Western Mountaineering sleeping bag recommendations plz


New Member
Mar 26, 2018
Does anyone have recommendations on a particular Western Mountaineering sleeping bag that is good for warmer temperatures (backpacking in Joshua tree, Death Valley, etc)? Or is it preferable to have WM to use in cold temps and rather, a different brand of sleeping bag for hotter months?
There are a lot of options for 'warmer' bags that don't come with the WM price tag.

If you compare a WM TerraLite to a REI Igneo for example, they're both 25 degree down bags, the Igneo is an ounce lighter at regular size, and the Igneo costs $269 to the WM's $485. Plus you'll never get a discount on a WM bag where you can almost always scratch up a discount on every other brand. Heck you could knock that Igneo down to $215 if you're an REI member right now. At that sort of price delta WM's warranty has no value at all (you could buy another Igneo and still come out ahead).

Just my 2 cents. I'm a total gear whore, but outside of sub-zero gear I don't see how they can compete with their prices.
For desert stuff like that, I'd consider getting a down quilt, like the ones Enlightened Equipment makes. Saves a lot of money, and a full mummy bag could be overkill if you only ever use it in warm environments.
Then, with those savings, you could get a different bag for cold weather, for a lot cheaper than a WM, like @Wanderlust073 suggested. That way, you'd have two good bags for the price of one WM, and you wouldn't have to worry about your bag being too warm or too cold—just bring the one that fits the temperature forecast.

However, I know there are several on here who swear by their WM bags, and I'd imagine some will chime in with great responses for you.
For warmer weather I'd just go with a climashield APEX Enlightened Equipment quilt. Cheap, light, durable.
Death Valley is expansive and covers everything from the sub sea level salt flats at -282’ to the alpine heights of 11,000’ Telescope peak and everything n between. It is doubtful you will want to camp low in the hot months there. I have a photo of girlfriend walking the salt flats in May with snowy peaks in the distance. Most take a 20 to 25 degree bag that you can zip up in snug in the higher elevations of the Park, use unzipped as a quilt in the mid zones or leave it stuffed and use nothing over you if you insist on camping down low in +100 temps.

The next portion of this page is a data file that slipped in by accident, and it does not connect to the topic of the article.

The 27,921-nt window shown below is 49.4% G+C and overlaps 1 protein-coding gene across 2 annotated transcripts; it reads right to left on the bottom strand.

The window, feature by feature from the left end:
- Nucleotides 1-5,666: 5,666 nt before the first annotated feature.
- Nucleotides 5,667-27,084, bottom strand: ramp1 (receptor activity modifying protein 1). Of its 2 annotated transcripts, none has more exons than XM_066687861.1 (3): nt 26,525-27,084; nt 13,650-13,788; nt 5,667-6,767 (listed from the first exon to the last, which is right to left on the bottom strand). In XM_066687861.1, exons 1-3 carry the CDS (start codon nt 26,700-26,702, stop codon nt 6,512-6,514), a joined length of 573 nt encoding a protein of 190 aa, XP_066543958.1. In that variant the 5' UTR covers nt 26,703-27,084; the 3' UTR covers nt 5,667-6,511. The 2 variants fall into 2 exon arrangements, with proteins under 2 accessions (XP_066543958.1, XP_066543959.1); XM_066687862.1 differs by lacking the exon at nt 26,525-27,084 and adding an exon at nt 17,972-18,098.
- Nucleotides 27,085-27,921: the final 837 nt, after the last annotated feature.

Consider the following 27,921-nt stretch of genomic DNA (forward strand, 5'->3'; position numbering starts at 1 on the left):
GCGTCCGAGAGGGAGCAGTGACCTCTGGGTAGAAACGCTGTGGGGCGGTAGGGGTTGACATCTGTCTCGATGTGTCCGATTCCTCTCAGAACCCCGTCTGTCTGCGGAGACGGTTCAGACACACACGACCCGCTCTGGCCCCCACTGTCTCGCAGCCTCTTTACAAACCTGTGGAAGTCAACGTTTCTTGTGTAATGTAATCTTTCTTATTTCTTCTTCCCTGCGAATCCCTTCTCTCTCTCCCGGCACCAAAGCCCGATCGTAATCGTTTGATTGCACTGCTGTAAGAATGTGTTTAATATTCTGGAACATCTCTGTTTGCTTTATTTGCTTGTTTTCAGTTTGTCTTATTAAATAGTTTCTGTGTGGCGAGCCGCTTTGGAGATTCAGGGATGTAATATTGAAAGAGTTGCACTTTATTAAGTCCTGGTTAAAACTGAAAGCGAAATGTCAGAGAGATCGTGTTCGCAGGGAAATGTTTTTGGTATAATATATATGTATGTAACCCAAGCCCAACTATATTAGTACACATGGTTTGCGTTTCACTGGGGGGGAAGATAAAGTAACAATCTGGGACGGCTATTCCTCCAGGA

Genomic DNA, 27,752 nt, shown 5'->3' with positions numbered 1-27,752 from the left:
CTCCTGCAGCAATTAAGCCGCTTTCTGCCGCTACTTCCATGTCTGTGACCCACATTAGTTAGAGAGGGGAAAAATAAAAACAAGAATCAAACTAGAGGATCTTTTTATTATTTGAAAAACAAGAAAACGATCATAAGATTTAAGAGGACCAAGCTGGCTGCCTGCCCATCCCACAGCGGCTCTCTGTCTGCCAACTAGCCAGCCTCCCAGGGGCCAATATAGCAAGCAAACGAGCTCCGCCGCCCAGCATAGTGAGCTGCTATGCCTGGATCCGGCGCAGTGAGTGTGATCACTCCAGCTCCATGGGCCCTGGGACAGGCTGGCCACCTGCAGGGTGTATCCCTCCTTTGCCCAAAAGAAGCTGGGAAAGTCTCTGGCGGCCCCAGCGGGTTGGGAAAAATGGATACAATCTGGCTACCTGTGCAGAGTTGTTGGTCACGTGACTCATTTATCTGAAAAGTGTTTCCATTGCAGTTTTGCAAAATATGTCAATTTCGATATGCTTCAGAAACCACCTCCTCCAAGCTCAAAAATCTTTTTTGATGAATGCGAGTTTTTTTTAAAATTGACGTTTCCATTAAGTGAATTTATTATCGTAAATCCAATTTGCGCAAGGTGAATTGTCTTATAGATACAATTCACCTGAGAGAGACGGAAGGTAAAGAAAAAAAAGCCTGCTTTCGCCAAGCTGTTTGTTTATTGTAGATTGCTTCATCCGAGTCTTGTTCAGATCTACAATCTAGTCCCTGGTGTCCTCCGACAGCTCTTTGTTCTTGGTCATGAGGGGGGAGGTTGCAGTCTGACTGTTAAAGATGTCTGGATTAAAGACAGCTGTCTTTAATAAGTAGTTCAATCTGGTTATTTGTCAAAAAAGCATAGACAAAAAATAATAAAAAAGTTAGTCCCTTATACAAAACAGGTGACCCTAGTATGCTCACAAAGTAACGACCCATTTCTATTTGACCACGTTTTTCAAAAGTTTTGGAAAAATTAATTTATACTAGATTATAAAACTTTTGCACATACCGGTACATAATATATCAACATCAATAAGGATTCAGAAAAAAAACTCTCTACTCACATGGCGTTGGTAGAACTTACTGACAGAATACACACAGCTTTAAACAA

We own both WM ultralight bags that are +20 and do a good job (used ours over 750 times and still look new with the occasional home wash) and WM Sycamore +25 that are more roomy and completely zip out flat quilt style. Those are our “newer” bags. Both are very fine for those trips you encounter elevation changes in 3 season weather.

I’ve seen snow in Joshua Tree in the shoulder seasons too. Again in warmer times, use either as a quilt or just sleep on your pad with no cover. When it turns colder from elevation or some in-forecast low pressure you will be quite snug.

WM will replace zippers at no charge, not even a return shipping charge so you have good customer service. Never had to with my bags but at 7 and 8 years of hard use our WM Flight jackets needed new zippers. I told them we had abused then in countless sandy trips and the wear and tear were all our fault but they refused to charge us.
to me, the premise of the question is putting the cart before the horse. Id first figure out the actual temps you expect to face on your trips, and then look for bags or quilts that are appropriate for those temps.

I will say that WM bags are rated pretty conservatively. I sleep extremely cold and my WM 10 degree bag is good down too at least 15 if I'm fully layered up. By contrast, my feathered friends 20f bag is really cold if it gets below 30.